Rahbani delights fans at Jeddah music night

Lebanese singer Ghassan Rahbani performs in Juman Theater at King Abdullah Economic City on Friday. (Twitter photo)
Updated 16 December 2017
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Rahbani delights fans at Jeddah music night

JEDDAH: Ghassan Rahbani, Lebanese composer, orchestra conductor, pianist, and singer, regaled his fans on Friday at a classical music night.
The concert was coordinated by the General Entertainment Authority (GEA) in Juman Theater on the Red Sea waterfront in King Abdullah Economic City.
It started around 8 p.m. with a dinner followed by a piano performance by Rahbani and the accompanying orchestra.
The multitalented artist, who was raised in a family of musicians led by his late uncles Assi Rahbani and Mansour Rahbani, and by his father Elias Rahbani, told Arab News: “I’m really happy to perform here and proud to be involved in Saudi Arabia’s efforts in promoting art and culture.”
The artist said that throughout his upbringing, he felt close to Saudi Arabia as he grew up among Saudi counterparts who regularly visited Beirut: “I feel enthralled to be performing here to a Saudi audience, as I’m familiar with their appreciation of music and art, and for that reason it feels both new and familiar to be performing in Jeddah.”
Concert organizer Zaki Hasanain shared with Arab News his delight and excitement at the GEA’s support in the promotion of similar events. “We were the first to propose the concept of dinner with live music, and we’re excited to witness it and take part in this cultural change.”
Raghda, one of the concert’s young Saudi attendees, told Arab News: “This is my first concert, and It’s both strange and enthralling to witness it happening in my home country.”
Ali, another attendee, said: “I hope to see more artists coming in in the future. The GEA is doing its best to include entertainment in our culture and the events being hosted are quite interesting.”
 


World applauds as Saudi women take the wheel

A Saudi woman and her friends celebrate her first time driving on a main street of Alkhobar city in eastern Saudi Arabia on her way to Bahrain on June 24, 2018. (AFP / HUSSAIN RADWAN)
Updated 25 June 2018
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World applauds as Saudi women take the wheel

  • As the de facto ban on women driving ended after more than 60 years, women across the Kingdom flooded social media with videos of their first car trips
  • The celebrations even reached as far as France, where Aseel Al-Hamad, the first female member of the Saudi national motorsport federation, drove a Formula 1 racing car in a special parade before the French Grand Prix at Le Castellet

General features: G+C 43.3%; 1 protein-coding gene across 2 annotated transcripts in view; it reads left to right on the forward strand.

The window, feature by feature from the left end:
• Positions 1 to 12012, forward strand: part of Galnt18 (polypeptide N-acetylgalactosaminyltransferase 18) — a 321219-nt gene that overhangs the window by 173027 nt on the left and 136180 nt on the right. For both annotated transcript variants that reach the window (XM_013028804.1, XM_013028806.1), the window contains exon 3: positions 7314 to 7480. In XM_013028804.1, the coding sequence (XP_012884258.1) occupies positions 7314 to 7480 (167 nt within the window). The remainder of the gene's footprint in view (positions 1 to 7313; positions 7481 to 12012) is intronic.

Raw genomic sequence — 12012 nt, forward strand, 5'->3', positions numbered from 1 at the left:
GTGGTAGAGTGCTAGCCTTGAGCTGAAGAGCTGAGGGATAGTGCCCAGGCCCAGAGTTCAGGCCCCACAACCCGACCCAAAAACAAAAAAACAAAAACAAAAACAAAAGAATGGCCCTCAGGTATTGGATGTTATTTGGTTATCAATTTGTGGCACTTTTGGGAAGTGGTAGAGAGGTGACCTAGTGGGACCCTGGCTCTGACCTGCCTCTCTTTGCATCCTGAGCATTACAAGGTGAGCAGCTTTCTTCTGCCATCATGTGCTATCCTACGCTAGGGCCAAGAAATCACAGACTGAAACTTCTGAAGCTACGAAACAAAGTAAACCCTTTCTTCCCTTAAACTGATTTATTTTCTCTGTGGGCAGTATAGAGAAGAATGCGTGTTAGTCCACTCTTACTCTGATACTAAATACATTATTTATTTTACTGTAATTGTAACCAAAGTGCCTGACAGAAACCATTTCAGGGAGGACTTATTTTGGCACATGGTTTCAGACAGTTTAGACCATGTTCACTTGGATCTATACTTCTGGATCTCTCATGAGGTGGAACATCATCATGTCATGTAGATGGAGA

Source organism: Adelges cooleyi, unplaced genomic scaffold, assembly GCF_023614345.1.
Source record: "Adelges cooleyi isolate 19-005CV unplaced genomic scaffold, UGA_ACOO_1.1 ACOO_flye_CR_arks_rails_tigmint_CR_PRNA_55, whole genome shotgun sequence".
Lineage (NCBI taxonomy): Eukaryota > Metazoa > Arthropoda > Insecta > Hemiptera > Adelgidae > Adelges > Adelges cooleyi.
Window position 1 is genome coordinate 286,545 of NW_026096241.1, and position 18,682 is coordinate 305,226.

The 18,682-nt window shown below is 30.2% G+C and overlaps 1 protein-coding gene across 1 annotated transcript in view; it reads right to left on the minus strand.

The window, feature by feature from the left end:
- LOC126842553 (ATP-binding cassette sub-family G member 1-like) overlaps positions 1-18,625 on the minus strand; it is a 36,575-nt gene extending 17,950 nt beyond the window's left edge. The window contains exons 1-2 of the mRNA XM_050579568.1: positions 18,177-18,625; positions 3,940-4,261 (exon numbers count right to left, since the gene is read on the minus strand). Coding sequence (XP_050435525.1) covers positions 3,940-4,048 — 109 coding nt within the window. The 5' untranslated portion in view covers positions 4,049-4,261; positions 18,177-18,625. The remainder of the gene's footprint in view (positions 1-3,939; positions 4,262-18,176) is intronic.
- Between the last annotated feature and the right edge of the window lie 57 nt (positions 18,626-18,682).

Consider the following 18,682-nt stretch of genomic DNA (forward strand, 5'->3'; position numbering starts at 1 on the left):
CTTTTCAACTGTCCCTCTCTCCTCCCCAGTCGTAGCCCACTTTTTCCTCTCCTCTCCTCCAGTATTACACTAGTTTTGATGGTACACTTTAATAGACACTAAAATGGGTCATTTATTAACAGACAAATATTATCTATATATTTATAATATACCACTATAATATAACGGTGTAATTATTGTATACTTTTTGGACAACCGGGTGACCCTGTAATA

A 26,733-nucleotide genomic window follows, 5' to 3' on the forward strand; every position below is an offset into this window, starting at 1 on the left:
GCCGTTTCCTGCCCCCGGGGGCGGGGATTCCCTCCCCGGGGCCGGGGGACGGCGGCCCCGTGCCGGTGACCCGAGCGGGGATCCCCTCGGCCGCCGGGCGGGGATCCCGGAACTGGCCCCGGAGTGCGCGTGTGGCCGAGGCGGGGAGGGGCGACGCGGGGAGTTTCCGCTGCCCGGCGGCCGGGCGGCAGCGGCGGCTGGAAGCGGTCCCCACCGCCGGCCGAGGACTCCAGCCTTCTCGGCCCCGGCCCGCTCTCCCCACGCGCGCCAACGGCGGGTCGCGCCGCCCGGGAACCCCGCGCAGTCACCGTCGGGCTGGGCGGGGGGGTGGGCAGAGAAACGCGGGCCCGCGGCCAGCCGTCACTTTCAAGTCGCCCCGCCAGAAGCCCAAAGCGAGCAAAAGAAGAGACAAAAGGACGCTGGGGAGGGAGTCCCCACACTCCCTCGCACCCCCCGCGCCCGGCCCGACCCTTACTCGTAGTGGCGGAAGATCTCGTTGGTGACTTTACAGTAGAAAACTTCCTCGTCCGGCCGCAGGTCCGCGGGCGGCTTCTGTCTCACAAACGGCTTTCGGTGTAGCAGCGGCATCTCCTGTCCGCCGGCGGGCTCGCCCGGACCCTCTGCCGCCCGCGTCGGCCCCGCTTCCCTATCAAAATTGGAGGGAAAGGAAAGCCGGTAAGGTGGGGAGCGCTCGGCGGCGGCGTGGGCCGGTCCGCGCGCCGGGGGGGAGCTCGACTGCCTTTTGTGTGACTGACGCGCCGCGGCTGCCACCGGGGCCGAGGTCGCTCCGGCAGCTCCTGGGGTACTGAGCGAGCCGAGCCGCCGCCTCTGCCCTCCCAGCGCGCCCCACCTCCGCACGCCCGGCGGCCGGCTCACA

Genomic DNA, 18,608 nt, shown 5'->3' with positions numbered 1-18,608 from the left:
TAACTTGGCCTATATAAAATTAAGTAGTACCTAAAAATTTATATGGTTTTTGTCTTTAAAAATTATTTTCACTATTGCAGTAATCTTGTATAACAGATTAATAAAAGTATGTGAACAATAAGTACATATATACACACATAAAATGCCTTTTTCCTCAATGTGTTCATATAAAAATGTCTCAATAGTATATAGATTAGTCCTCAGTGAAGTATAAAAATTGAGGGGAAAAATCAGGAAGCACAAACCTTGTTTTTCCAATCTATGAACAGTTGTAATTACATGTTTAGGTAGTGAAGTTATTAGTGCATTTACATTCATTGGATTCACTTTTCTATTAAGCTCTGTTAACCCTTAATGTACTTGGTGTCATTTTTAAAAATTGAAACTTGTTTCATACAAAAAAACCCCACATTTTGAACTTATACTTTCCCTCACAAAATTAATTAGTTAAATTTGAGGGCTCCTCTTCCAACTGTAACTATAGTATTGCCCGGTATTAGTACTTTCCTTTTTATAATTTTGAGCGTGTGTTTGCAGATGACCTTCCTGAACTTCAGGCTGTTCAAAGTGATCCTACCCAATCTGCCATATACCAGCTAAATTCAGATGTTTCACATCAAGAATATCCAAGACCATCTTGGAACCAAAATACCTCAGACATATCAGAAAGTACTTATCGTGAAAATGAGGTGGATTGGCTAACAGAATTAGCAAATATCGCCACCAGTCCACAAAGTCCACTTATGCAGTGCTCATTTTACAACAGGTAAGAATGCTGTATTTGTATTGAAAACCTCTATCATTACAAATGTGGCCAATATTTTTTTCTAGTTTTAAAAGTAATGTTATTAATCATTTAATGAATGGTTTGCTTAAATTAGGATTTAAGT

JEDDAH: The world awoke on Sunday to images and video footage many thought they would never see — newly empowered Saudi women taking the wheel and driving their cars.

As the de facto ban on women driving ended after more than 60 years, women across the Kingdom flooded social media with videos of their first car trips, while some police officers among the large number out on the streets distributed roses to the first-time drivers.

The celebrations even reached as far as France, where Aseel Al-Hamad, the first female member of the Saudi national motorsport federation, drove a Formula 1 racing car in a special parade before the French Grand Prix at Le Castellet.

“I hope doing so on the day when women can drive on the roads in the Kingdom of Saudi Arabia shows what you can do if you have the passion and the spirit to dream,” she said.

In a tribute to Saudi female drivers, the Lebanese soprano Hiba Tawaji released a special video of a song she performed live in Riyadh at a concert last December “Today women in Saudi Arabia can legally drive their cars,” she said. “Congratulations on this achievement, this one’s for you!”

Back home in Saudi Arabia, the atmosphere was euphoric. “It’s a beautiful day,” businesswoman Samah Algosaibi said as she cruised around the city of Alkhobar. 

“Today we are here,” she said from the driver’s seat. “Yesterday we sat there,” she said, pointing to the back.

“I feel proud, I feel dignified and I feel liberated,” said Saudi Shoura Council member Lina Almaeena, one of the first women to drive in the Kingdom.

She told Arab News that the event was changing her life by “facilitating it, making it more comfortable, making it more pleasant, and making it more stress-free.”

Almaeena urged all drivers to follow the traffic and road safety rules. “What’s making me anxious is the misconduct of a lot of the drivers, the male drivers. Unfortunately they’re not as disciplined as they should be. Simple things such as changing lanes and using your signals — this is making me anxious.

“But I’m confident: I’ve driven all around the world when I travel, especially when I’m familiar with the area. It’s really mainly how to be a defensive driver because you have to be.”